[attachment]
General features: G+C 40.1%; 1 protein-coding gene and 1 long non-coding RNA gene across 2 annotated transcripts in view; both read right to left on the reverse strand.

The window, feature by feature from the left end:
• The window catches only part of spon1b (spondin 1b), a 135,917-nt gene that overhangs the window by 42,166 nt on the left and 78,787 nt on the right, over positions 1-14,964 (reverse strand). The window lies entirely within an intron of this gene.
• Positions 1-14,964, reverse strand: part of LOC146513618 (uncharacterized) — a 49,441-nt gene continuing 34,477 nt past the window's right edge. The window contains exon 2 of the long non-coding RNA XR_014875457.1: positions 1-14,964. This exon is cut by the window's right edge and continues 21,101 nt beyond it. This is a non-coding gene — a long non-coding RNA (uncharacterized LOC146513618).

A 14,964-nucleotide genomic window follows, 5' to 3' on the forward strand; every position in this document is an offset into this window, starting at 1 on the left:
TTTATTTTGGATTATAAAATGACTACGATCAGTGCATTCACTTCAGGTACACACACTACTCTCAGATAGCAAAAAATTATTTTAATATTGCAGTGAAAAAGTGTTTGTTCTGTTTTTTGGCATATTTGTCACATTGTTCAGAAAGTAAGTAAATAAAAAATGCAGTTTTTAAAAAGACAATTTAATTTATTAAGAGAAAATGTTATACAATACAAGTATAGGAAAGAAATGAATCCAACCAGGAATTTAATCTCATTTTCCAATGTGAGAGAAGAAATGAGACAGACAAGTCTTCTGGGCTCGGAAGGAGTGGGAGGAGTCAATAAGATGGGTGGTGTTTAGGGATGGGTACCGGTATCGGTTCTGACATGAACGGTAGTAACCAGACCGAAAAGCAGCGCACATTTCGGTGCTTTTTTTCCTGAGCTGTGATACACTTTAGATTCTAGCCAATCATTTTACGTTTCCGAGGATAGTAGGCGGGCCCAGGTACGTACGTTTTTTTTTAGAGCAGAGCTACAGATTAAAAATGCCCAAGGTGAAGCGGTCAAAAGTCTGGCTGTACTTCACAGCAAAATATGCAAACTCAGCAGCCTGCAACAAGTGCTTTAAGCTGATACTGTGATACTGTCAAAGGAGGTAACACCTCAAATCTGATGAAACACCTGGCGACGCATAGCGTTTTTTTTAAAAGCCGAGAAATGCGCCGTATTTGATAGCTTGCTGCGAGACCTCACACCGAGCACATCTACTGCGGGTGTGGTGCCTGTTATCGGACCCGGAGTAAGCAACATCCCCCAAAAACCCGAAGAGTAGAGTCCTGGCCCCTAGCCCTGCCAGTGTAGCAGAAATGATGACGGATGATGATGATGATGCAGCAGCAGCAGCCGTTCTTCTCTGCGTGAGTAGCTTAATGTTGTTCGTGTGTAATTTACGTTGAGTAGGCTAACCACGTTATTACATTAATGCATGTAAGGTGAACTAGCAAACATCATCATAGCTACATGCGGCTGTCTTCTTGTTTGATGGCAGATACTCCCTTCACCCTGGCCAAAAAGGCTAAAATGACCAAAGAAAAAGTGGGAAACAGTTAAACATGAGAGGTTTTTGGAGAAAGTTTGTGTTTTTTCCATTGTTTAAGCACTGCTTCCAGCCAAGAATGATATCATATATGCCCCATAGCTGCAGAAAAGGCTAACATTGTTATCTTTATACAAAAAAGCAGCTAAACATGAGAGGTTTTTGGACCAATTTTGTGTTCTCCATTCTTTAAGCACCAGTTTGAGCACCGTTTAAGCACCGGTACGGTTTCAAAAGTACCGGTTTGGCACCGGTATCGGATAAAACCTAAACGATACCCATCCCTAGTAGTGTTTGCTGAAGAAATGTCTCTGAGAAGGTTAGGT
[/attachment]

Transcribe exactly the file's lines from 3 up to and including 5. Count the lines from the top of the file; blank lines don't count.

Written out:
• The window catches only part of spon1b (spondin 1b), a 135,917-nt gene that overhangs the window by 42,166 nt on the left and 78,787 nt on the right, over positions 1-14,964 (reverse strand). The window lies entirely within an intron of this gene.
• Positions 1-14,964, reverse strand: part of LOC146513618 (uncharacterized) — a 49,441-nt gene continuing 34,477 nt past the window's right edge. The window contains exon 2 of the long non-coding RNA XR_014875457.1: positions 1-14,964. This exon is cut by the window's right edge and continues 21,101 nt beyond it. This is a non-coding gene — a long non-coding RNA (uncharacterized LOC146513618).

A 14,964-nucleotide genomic window follows, 5' to 3' on the forward strand; every position in this document is an offset into this window, starting at 1 on the left: